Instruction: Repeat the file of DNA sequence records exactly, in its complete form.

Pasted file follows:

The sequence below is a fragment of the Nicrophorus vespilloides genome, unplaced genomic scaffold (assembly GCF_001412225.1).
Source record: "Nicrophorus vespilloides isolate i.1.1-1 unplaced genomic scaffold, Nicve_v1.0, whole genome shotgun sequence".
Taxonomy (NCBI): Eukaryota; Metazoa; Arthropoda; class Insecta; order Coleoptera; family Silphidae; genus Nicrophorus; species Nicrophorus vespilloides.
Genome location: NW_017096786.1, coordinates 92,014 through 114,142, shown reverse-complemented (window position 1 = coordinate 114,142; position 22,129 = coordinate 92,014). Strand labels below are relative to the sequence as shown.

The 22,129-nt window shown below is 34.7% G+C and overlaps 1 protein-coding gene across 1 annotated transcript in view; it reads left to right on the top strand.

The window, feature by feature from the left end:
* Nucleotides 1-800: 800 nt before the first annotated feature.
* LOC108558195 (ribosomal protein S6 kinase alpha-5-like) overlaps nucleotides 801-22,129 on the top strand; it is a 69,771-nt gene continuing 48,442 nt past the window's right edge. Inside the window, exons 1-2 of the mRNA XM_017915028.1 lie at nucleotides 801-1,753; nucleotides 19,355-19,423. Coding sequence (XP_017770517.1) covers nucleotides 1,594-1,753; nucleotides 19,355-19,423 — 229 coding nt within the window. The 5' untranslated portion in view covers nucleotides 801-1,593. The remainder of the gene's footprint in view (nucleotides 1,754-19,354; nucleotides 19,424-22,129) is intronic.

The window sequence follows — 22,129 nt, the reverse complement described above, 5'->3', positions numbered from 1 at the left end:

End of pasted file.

The sequence below is a fragment of the Nicrophorus vespilloides genome, unplaced genomic scaffold (assembly GCF_001412225.1).
Source record: "Nicrophorus vespilloides isolate i.1.1-1 unplaced genomic scaffold, Nicve_v1.0, whole genome shotgun sequence".
Taxonomy (NCBI): Eukaryota; Metazoa; Arthropoda; class Insecta; order Coleoptera; family Silphidae; genus Nicrophorus; species Nicrophorus vespilloides.
Genome location: NW_017096786.1, coordinates 92,014 through 114,142, shown reverse-complemented (window position 1 = coordinate 114,142; position 22,129 = coordinate 92,014). Strand labels below are relative to the sequence as shown.

The 22,129-nt window shown below is 34.7% G+C and overlaps 1 protein-coding gene across 1 annotated transcript in view; it reads left to right on the top strand.

The window, feature by feature from the left end:
* Nucleotides 1-800: 800 nt before the first annotated feature.
* LOC108558195 (ribosomal protein S6 kinase alpha-5-like) overlaps nucleotides 801-22,129 on the top strand; it is a 69,771-nt gene continuing 48,442 nt past the window's right edge. Inside the window, exons 1-2 of the mRNA XM_017915028.1 lie at nucleotides 801-1,753; nucleotides 19,355-19,423. Coding sequence (XP_017770517.1) covers nucleotides 1,594-1,753; nucleotides 19,355-19,423 — 229 coding nt within the window. The 5' untranslated portion in view covers nucleotides 801-1,593. The remainder of the gene's footprint in view (nucleotides 1,754-19,354; nucleotides 19,424-22,129) is intronic.

The window sequence follows — 22,129 nt, the reverse complement described above, 5'->3', positions numbered from 1 at the left end: